Visible Learning for Teachers takes the next step and brings those ground breaking concepts to a completely new audience. Written for students, pre-service and in-service teachers, it explains how to apply the principles of Visible Learning to any classroom anywhere in the world. The author offers concise and user-friendly summaries of the most successful interventions and offers practical step-by-step guidance to the successful implementation of visible learning and visible teaching in the classroom.This book:

  • links the biggest ever research project on teaching strategies to practical classroom implementation
  • champions both teacher and student perspectives and contains step by step guidance including lesson preparation, interpreting learning and feedback during the lesson and post lesson follow up
  • offers checklists, exercises, case studies and best practice scenarios to assist in raising achievement
  • includes whole school checklists and advice for school leaders on facilitating visible learning in their institution
  • now includes additional meta-analyses bringing the total cited within the research to over 900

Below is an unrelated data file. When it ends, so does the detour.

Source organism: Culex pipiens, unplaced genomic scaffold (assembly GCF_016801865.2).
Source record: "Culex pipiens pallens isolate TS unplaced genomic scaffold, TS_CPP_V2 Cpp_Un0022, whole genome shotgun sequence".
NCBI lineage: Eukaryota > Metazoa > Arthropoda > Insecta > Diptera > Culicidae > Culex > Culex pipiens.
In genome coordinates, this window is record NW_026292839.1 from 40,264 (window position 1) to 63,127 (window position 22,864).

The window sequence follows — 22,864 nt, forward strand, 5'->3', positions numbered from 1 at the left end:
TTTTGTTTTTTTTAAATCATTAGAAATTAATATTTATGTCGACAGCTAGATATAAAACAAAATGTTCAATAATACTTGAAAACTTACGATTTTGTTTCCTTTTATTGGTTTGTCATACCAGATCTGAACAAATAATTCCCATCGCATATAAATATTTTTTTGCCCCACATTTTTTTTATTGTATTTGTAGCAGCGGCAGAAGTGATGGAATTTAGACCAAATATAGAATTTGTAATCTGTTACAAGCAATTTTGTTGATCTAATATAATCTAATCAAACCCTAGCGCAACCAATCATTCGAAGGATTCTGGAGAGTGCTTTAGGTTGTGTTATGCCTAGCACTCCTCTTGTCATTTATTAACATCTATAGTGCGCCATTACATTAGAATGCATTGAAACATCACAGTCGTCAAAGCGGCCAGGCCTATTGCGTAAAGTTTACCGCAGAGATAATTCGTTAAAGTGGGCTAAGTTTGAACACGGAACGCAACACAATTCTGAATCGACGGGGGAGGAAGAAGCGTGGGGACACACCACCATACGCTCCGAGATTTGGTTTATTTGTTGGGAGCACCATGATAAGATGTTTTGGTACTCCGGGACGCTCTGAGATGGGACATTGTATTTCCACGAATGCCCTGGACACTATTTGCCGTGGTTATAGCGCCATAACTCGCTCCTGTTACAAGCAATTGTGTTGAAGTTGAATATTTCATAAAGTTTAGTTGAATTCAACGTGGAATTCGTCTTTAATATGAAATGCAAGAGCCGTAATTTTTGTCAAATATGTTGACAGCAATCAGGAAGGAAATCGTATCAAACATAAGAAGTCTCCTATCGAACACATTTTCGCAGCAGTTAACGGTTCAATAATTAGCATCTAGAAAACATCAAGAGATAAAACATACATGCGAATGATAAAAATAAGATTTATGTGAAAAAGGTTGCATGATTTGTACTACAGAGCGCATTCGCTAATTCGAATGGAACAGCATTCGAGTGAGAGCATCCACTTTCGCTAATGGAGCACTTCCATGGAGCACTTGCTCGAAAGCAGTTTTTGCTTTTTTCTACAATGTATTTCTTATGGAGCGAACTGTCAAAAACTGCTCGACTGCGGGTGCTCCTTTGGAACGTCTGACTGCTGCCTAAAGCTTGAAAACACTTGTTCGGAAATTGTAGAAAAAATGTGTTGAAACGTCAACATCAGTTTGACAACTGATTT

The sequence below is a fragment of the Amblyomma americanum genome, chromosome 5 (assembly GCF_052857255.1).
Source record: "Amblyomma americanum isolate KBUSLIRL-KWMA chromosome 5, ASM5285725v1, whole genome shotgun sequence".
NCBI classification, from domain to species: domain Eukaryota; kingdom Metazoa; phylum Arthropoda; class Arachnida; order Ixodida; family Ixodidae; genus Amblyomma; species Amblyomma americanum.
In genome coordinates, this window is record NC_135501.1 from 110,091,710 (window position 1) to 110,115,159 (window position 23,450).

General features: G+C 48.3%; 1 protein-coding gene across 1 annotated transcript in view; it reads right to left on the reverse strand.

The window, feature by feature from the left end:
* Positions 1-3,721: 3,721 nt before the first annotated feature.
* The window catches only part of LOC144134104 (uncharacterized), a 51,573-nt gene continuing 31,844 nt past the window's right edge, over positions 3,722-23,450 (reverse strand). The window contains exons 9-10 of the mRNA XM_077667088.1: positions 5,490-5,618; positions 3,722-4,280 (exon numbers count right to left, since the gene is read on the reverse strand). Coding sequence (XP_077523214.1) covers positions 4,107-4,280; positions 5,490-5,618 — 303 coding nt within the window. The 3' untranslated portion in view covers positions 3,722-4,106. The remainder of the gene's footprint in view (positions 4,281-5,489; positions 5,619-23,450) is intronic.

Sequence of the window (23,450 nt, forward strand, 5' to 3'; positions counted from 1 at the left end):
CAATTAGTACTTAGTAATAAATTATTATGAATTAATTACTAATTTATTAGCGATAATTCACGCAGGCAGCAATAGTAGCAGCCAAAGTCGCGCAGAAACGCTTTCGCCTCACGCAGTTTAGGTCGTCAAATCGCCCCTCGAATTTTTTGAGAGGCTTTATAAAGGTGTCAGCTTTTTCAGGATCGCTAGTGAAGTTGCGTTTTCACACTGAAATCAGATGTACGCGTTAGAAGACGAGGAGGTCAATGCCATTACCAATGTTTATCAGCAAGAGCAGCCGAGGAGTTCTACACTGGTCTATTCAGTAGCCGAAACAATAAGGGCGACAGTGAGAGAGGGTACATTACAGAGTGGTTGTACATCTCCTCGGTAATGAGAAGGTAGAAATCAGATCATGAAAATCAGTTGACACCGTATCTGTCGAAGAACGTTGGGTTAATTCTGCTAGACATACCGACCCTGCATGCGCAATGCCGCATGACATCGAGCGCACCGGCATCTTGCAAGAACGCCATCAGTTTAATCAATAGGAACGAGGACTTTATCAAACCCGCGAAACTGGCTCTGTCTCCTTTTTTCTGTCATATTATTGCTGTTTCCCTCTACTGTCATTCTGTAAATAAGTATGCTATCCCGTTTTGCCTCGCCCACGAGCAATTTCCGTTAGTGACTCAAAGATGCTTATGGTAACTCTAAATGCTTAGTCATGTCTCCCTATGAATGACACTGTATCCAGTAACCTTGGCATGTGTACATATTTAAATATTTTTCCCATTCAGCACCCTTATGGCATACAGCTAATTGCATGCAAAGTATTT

• comprehensively covers numerous areas of learning activity including pupil motivation, curriculum, meta-cognitive strategies, behaviour, teaching strategies, and classroom management.

Visible Learning for Teachers is a must read for any student or teacher who wants an evidence based answer to the question; ‘how do we maximise achievement in our schools?’

Useful links/videos/resources/apps

1) Examples of how to populate the TEEP cycle in History

how-i-have-populated-the-cycle-in-history

2) Becoming a TEEP ambassador school

freebrough-academy-teep-ambassador-school

teep-ambassador-roles-and-responsibilities-2014-final

3) Success is: feeling that tingle of excitement about what you do, sticking with what matters through hard times, living a life you can feel proud of in retrospect. These talks say it all.

http://www.ted.com/playlists/redefining_success 

4) Need a burst of inspiration? Wildly creative thinkers share ideas, strategies and warmhearted encouragement to let your genius out.

http://www.ted.com/playlists/the_creative_spark

5) Top 10 apps from Gary King

See. Touch. Learn.  You can build custom picture card lessons and automatically track students responses. Includes a starter set of stunning, high-quality images and 60 exercises.